When you visit the website for the first time, it will ask you to authorize it with your Dropbox account. Simply enter you login credentials and it will redirect you back to the Notepad. You can create new posts and organize them in terms of date and month. You can even add links and RSS feeds to the posts you are writing in Fargo.

The application has a very handy outliner feature that allows users to organize features in hierarchy. You can reorganize your notes according to your own preferences.

After adding your notes, just go to the “File” menu and save the notes. The application will automatically create a new folder in your Dropbox directory and save the notes as OPML files. You can even save the file as Markdown so that you can open it in your browser or share it with anyone.

Check out Fargo


Hammad is a Business student and computer geek who cover latest technology news and reviews at AppsDaily. Apart from that, I like to review web services and softwares which can be helpful for the readers.

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9 Firefox Addons To Protect Your Online Privacy

Our modern browsers are much better than their ancestors at protecting us from vulnerabilities and online dangers, but the big ones aren’t always so great when it comes to caring for your privacy. Firefox is one of the better browsers in this regard, with some decent anti-tracking features, but you may still need to get some add-ons to shore up those privacy defenses.

The following add-ons for the Firefox browser can help with that. Here are some of our favorites that will block all the online nonsense you don’t want any part of.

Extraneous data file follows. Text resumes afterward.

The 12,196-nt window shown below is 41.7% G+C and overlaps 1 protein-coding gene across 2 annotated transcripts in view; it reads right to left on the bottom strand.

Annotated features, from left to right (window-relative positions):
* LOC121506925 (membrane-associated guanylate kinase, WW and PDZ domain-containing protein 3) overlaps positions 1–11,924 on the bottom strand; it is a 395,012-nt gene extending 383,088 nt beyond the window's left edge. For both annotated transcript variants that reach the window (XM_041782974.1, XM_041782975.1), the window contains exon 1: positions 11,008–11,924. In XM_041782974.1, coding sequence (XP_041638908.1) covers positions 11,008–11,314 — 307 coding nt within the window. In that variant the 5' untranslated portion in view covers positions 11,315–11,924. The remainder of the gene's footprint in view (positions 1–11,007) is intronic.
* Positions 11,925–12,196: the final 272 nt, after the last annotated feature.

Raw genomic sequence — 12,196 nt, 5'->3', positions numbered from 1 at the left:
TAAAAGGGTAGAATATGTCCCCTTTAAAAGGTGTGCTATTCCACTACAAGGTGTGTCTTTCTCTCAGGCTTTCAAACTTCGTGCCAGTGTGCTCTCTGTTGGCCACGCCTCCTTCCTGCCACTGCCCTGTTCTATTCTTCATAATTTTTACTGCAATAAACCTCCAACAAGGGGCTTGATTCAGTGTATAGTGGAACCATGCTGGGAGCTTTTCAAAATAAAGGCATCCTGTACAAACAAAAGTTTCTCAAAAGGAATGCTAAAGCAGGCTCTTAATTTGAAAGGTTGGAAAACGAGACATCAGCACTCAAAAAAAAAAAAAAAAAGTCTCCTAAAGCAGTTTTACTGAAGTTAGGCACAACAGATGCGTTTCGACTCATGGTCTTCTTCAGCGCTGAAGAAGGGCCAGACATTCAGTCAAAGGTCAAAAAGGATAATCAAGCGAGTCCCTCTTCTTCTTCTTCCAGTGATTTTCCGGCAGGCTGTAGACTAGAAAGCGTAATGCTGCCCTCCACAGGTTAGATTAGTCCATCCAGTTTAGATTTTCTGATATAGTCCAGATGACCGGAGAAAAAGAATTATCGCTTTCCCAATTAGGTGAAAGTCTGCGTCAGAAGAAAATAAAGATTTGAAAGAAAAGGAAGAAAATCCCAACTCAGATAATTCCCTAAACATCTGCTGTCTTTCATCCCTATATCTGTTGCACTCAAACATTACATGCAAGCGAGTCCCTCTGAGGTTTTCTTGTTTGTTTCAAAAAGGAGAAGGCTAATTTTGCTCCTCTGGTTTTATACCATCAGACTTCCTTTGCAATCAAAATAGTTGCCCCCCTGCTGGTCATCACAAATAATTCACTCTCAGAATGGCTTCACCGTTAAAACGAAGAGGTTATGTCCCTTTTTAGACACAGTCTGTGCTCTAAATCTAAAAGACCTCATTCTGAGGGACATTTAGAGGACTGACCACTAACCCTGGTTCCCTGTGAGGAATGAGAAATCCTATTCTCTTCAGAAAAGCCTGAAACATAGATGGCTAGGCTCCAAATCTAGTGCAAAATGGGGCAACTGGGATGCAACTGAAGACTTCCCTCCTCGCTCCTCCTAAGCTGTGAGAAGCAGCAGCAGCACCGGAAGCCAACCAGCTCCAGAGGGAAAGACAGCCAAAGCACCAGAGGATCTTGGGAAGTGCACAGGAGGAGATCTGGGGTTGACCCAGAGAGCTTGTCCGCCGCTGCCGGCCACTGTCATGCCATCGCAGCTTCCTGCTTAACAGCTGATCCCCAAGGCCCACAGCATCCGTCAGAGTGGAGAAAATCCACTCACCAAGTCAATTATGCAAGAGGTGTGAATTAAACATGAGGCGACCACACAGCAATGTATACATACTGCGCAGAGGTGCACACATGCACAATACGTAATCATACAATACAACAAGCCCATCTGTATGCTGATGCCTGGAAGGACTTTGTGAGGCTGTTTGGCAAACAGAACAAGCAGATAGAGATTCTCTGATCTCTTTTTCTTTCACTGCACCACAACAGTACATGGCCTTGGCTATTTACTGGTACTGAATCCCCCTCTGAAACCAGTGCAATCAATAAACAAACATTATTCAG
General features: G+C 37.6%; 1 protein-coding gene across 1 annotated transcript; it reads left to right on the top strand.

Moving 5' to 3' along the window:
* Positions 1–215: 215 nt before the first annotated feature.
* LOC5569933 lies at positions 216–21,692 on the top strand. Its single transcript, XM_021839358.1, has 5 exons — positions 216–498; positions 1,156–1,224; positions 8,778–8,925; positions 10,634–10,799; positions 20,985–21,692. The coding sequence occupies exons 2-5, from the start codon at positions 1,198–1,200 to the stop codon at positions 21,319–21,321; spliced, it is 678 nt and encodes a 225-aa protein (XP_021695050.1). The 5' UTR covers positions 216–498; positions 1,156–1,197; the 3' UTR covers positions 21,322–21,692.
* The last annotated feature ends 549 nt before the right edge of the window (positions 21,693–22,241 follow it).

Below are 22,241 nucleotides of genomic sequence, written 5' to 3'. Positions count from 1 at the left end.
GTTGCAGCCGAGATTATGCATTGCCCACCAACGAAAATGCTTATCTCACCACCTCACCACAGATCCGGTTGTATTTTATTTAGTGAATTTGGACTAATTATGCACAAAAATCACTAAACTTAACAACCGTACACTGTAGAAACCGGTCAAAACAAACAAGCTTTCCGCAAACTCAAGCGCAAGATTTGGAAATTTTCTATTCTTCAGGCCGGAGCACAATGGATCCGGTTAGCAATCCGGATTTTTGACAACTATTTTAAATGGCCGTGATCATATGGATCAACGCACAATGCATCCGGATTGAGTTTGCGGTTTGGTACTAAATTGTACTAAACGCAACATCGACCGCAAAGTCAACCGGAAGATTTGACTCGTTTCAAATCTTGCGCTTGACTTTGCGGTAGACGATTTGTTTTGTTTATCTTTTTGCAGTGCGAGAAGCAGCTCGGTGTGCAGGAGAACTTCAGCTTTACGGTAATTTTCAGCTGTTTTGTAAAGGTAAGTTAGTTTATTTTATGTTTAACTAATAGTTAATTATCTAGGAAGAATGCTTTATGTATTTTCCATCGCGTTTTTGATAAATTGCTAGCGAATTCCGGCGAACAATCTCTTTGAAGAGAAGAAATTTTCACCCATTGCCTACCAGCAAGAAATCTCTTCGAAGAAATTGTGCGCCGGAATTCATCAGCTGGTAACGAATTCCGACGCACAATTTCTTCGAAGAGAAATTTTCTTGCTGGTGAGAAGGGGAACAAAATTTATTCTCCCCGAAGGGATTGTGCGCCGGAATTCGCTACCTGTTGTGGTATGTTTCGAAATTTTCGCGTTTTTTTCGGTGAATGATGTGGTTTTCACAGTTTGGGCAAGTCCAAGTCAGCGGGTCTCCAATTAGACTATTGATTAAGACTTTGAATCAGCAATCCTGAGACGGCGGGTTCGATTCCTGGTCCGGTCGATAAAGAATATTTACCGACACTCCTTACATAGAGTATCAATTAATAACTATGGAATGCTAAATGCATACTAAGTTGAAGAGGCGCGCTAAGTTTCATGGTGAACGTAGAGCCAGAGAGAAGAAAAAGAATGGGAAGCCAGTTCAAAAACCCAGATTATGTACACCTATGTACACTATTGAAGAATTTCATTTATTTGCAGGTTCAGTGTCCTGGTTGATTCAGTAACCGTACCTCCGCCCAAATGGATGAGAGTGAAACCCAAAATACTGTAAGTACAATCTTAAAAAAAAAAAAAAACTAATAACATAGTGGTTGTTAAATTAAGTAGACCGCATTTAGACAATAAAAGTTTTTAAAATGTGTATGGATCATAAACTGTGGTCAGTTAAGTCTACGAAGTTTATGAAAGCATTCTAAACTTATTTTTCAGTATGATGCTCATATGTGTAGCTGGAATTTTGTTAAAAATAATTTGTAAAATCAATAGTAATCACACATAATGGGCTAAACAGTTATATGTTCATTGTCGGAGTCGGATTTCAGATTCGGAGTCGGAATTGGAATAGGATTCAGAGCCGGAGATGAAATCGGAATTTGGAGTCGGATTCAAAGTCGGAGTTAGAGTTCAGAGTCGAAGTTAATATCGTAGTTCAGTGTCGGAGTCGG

1. ClearURLs

A very simple app that’s recently been growing in popularity, ClearURLs automatically removes tracking elements that are snuck into countless URLs across various websites.

With over 250 rules that block tracking, tracking injection, Google rewriting search results to include tracking elements, and many other functions. It’s a must-have for those who prioritise privacy.

2. LocalCDN

While DecentralEyes is a long-standing pillar of Firefox’s privacy community, in recent times there’s been a growing number of people moving over to LocalCDN. It’s a more up-to-date fork of Decentraleyes, which hasn’t seen a lot of updates lately.

So what does LocalCDN do? Simply put, it emulates various content delivery frameworks, intercepting their online traffic and replacing it with local resources stored in the extension. What this means is that sites like Google and Facebook can’t track your browsing habits between sites.

LocalCDN also has support for more assets and CDNs, meaning that its privacy-protecting features reach further than its predecessor.

3. HTTPS Only (Replaces HTTPS Everywhere)

In 2023, Firefox 83 added an HTTPS-only mode that fulfills much the same function as the HTTPS Everywhere extension. Namely, this tries to enable the full HTTPS protocol on sites that even have limited HTTPS support. This way, you can be sure that when you’re entering sensitive information into a site, at no point will your information send unencrypted.

If you want to use an add-on instead (each to their own!), you can still install HTTPS Everywhere, which fulfills much the same function as Firefox’s HTTPS-Only Mode.

4. Cookie AutoDelete

Cookies may sound sweet, but they’re one of the sneakiest little privacy suckers on the Internet. They’re not usually nefarious, but privacy-conscious people don’t like them. Cookies are little packets of data that a website sends to and from stores on your PC – this date tracks your activity on the website it pertains to.

It can be handy, such as remembering what items you added to your shopping basket, but “tracking cookies” can also build up a profile of your online habits – which you may not want.

Cookie AutoDelete is an extension that addresses this by giving you complete control over your cookies. By default, it will automatically delete all cookies when you close a given site or tab. You can also whitelist the cookies you do want to keep, helping you run a tight ship when it comes to online tracking.

5. DuckDuckGo Privacy Essentials

DuckDuckGo Privacy Essentials is a browser extension created by the same people behind DuckDuckGo. It can:

Automatically block third-party trackers that attach to your browser when you visit a site to track your moves afterward.

Force sites to use HTTPS connections when available.